Adaptive Aspirations and Contributions to a Public Good: Generic Advertising as a Response to Decline
Posted: 24 Mar 2003
Generic advertising, the promotion of an entire product or service category, is an increasingly common form of inter-firm cooperation. Voluntary participation in such a campaign represents contribution to a public good. Based on the pattern of recent campaigns, we argue that this cooperation is dependent on adaptive aspirations and an increased willingness to tolerate social risk in light of declining sales. Three experiments are reported that tested these ideas. In each study, subjects assigned to four person groups chose how many resources to contribute to a generic advertising campaign the effectiveness of which depended on total funding levels. Each group member represented a different "store" in the same mall. The instructions framed the problem by presenting varying sales trends for the stores - Positive, Negative, or Neutral. The first two experiments were one-shot games with a dominant strategy of non-contribution and free riding. The results showed that subjects confronting the declining trend contributed significantly more than those in either of the other two conditions. Sales history framing actually created a focal point because it also positively influenced their expectations that others would contribute as well. The third experiment demonstrated that this decline-induced focal equilibrium persists over trials of a finitely repeated game with a known stopping point. Contribution levels in the negative history condition dropped only in the final trial. Even in the very last round they remained higher than those for any of the other conditions. Surprisingly, the specific introduction of a competitor mall as the cause of the decline in sales actually resulted in lower levels of contribution. The implications for research and practice are discussed.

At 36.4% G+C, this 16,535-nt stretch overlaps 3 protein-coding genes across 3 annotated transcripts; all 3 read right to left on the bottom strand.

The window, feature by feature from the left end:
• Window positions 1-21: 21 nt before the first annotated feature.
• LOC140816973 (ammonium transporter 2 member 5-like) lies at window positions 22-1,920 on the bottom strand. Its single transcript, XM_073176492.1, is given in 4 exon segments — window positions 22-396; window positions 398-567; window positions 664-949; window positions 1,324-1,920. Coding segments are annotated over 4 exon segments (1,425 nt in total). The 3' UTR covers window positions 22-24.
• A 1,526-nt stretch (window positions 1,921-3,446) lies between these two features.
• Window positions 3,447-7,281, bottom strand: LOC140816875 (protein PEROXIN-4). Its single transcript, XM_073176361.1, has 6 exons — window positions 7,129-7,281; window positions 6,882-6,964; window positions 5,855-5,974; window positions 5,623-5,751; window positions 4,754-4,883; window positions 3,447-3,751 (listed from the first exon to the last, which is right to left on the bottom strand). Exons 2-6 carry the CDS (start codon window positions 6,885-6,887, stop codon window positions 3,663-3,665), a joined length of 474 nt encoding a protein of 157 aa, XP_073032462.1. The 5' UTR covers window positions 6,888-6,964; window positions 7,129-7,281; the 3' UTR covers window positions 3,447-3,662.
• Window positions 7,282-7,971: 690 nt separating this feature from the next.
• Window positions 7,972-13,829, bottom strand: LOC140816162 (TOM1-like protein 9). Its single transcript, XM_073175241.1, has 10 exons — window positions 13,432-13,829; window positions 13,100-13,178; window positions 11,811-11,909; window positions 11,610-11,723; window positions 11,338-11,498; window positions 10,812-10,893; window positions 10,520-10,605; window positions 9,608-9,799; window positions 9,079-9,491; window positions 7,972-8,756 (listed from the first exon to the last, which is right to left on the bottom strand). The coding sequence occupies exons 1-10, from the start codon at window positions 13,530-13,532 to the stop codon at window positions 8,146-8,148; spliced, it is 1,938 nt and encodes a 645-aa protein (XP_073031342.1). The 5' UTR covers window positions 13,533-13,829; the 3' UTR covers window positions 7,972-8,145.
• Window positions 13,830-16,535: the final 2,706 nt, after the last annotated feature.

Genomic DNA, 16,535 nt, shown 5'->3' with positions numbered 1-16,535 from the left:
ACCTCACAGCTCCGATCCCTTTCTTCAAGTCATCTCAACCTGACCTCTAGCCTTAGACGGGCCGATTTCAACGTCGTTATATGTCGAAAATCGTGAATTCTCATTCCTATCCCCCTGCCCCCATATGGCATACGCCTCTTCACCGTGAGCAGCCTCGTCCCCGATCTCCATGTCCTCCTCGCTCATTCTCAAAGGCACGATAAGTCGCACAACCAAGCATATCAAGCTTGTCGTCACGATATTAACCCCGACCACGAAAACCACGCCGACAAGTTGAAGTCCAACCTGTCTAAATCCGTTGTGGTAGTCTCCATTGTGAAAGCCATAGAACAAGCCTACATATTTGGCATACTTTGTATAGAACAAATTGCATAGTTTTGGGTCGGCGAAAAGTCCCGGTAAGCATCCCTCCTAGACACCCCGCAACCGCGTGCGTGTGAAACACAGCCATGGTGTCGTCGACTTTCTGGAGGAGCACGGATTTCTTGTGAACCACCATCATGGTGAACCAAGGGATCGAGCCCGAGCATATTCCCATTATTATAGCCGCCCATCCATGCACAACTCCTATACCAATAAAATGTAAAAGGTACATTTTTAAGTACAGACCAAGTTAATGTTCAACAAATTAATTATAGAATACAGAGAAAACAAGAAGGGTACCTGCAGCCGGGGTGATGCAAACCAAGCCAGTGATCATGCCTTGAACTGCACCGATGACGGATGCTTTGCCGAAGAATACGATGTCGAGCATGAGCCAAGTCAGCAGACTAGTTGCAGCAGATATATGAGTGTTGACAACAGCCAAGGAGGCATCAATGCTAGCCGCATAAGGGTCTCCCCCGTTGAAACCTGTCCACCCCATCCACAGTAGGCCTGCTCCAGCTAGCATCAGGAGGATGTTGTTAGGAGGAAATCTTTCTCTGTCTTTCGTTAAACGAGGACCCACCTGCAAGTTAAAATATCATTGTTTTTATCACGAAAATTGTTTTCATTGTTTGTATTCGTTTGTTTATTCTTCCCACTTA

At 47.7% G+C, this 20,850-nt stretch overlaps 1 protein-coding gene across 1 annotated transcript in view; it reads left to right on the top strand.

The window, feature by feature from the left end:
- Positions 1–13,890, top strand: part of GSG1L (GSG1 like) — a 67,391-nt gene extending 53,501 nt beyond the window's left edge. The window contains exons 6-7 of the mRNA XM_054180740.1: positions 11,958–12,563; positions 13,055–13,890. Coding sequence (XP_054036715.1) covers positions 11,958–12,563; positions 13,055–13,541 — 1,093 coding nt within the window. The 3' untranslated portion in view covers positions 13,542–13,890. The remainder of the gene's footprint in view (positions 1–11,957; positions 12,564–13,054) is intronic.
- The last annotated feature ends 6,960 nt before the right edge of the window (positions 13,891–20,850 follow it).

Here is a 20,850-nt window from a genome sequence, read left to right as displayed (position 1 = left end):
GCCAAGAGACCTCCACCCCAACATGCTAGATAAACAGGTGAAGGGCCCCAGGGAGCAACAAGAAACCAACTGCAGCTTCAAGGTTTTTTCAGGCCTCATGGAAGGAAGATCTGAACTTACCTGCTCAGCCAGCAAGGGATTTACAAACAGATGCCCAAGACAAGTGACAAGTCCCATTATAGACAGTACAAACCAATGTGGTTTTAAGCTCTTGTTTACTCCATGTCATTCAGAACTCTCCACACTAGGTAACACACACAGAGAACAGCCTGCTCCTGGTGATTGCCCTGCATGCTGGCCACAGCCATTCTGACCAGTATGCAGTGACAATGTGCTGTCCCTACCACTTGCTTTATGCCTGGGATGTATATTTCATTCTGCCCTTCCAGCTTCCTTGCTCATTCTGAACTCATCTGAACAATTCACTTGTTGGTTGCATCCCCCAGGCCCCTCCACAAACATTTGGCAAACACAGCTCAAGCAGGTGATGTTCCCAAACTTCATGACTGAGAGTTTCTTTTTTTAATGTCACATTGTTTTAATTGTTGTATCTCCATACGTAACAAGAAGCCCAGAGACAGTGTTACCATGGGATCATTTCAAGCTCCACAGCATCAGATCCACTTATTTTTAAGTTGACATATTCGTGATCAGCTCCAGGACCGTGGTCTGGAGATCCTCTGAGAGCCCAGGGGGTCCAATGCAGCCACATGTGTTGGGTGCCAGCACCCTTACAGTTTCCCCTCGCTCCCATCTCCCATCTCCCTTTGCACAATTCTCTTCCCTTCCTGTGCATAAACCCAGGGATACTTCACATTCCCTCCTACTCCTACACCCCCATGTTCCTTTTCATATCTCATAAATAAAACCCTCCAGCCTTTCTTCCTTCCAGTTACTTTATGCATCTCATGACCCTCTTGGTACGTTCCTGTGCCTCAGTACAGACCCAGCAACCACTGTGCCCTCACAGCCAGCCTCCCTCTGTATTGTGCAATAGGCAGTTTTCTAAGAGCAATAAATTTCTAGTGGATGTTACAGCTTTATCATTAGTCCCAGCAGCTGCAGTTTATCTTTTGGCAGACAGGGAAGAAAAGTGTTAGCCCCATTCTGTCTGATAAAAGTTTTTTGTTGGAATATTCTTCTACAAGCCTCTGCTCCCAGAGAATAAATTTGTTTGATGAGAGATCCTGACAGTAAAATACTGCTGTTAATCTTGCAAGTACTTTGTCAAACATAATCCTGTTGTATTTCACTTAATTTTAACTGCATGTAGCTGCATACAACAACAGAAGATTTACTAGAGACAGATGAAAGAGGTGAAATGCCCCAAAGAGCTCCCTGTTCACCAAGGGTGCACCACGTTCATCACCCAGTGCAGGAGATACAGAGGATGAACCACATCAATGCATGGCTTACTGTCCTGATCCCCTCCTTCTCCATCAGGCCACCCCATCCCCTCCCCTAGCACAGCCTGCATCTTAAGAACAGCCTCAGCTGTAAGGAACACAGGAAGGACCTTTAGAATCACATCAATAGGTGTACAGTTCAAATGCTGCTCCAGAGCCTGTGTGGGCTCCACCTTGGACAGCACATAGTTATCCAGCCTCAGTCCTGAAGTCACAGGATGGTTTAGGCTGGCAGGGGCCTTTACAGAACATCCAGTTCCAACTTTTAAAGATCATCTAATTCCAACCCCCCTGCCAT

Keywords: Generic advertising, public goods, adaptive aspirations
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